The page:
Unfortunately, they quickly learned that the citizens, who had been so slow and reluctant to get on board with recycling, were now enraged that garbage collectors had terminated recycling programs, and via widespread public protests, demanded that the recycling programs be reinstated. Consequently, local and regional governments were forced to add recycling costs to their already strained budgets, a no-win situation for most, if not all of them.
New recycling policies
Clearly, the US and other developed countries that had relied on making their recycling problem someone else’s problem, had to change and do so quickly. This necessitated many changes. First was a recognition that compostable materials make up a huge segment of all waste and that it is some of the easiest waste to recycle, with few negative environmental side effects.
Therefore, many cities now require all food handling enterprises to separate compostable material from all other waste and place that material in compost collection bins. Other changes have come in the control of air pollution emanating from waste-to-energy incinerators, and a reevaluation of the real cost of landfills.
As long as dumping waste in landfills is the cheapest option then meaningful change will be harder to implement, but most forward-thinking urban and state governments now see landfills as a “waste of waste”. Since China’s 2018 ban, there have been national recycling bills introduced in Congress and 37 states are currently considering over 250 bills to alter and improve waste management.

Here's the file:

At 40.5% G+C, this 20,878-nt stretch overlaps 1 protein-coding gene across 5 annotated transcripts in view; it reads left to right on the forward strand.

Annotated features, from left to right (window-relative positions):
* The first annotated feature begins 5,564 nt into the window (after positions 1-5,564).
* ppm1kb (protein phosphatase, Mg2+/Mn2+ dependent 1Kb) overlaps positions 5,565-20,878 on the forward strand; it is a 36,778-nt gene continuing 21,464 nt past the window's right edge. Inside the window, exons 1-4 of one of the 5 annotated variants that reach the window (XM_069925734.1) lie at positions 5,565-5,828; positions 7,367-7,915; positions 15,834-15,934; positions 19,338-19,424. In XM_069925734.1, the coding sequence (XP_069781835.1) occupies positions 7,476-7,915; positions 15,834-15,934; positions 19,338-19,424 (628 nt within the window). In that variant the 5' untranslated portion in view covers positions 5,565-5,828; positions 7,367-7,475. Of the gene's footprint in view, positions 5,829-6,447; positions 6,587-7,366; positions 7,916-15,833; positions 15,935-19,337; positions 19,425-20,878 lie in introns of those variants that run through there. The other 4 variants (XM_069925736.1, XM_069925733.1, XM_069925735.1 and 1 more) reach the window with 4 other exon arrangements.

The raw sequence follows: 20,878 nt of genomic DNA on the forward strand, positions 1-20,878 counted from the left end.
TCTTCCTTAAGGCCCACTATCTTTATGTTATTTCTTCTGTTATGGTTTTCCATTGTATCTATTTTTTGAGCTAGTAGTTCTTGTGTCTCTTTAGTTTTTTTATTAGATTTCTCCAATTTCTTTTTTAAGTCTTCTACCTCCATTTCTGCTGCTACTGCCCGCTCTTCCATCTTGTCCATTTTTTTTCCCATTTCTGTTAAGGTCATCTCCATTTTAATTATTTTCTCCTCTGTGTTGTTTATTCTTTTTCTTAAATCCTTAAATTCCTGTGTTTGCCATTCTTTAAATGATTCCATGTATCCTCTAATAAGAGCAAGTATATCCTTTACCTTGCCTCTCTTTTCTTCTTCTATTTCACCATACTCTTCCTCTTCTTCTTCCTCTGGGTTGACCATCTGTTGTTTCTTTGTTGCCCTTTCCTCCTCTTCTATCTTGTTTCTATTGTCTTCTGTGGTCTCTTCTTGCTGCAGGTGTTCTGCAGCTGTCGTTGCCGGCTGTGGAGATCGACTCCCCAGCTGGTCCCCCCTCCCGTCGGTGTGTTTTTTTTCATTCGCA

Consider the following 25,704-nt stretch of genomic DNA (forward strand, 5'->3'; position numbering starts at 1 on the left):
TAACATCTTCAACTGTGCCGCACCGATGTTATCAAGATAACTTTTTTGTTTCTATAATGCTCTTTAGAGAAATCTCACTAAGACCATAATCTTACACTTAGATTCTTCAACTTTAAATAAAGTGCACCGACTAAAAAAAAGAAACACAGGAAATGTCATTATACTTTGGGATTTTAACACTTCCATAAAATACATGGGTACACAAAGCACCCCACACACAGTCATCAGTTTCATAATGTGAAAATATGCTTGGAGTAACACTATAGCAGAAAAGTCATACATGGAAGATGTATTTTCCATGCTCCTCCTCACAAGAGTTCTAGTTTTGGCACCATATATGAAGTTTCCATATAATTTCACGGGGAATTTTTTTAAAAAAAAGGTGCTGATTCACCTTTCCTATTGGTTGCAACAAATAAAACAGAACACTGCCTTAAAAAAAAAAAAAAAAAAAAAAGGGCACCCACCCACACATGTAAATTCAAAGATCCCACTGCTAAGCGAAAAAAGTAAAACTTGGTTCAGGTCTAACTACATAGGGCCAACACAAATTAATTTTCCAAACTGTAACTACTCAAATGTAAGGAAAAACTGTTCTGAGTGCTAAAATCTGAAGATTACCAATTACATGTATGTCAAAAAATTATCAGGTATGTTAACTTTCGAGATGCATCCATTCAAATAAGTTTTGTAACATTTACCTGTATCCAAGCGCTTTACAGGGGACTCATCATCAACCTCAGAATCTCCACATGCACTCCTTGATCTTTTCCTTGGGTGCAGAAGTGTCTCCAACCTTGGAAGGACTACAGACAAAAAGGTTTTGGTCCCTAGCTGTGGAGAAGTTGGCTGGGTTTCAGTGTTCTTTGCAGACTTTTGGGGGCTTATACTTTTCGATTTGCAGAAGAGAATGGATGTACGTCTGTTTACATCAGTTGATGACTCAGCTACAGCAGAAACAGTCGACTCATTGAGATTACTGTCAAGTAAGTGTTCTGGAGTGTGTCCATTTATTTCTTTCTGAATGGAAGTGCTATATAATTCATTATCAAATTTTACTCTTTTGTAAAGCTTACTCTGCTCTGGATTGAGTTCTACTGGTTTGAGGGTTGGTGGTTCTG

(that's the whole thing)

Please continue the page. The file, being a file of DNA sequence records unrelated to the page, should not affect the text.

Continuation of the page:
If we can land a spaceship on Mars and fly a drone over the Martial landscape, I dare say that we can develop meaningful and lasting recycling policies. We just need the will to do so.
Recycling while camping
But what can we, the camping community, do to aid in the solution? First, we need to make small sustainable decisions when it comes to our RV recycling.
The popular mantra, reduce, reuse, and recycle is a good way to help us make better decisions. For example, we need to remember to take our reusable bags to the grocery store so we don’t need the thin plastic bags that almost never get recycled.
Bottled water is another place where we might be able to make a change. Could we use a reusable glass container or traveling mug with tap water instead of bottled water? Most of our RVs come with water filtrations systems, so our tap water might be as pure as bottled water.